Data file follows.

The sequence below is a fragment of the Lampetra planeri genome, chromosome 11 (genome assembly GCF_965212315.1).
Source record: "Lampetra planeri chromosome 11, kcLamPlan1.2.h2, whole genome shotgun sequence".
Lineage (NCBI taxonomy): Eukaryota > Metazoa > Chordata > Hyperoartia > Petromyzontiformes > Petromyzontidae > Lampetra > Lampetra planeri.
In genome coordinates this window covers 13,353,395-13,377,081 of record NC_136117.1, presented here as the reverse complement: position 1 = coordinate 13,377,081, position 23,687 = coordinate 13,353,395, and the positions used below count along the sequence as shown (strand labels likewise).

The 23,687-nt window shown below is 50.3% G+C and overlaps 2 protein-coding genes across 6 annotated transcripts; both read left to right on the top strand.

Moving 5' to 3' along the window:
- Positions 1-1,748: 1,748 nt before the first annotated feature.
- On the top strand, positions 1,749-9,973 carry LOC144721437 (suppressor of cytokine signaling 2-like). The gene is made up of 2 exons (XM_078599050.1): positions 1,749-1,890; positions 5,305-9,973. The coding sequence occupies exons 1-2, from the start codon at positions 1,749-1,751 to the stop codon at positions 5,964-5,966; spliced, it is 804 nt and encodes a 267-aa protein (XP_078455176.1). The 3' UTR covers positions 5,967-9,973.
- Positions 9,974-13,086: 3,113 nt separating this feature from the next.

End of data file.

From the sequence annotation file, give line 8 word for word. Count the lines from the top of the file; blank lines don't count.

- On the top strand, positions 1,749-9,973 carry LOC144721437 (suppressor of cytokine signaling 2-like). The gene is made up of 2 exons (XM_078599050.1): positions 1,749-1,890; positions 5,305-9,973. The coding sequence occupies exons 1-2, from the start codon at positions 1,749-1,751 to the stop codon at positions 5,964-5,966; spliced, it is 804 nt and encodes a 267-aa protein (XP_078455176.1). The 3' UTR covers positions 5,967-9,973.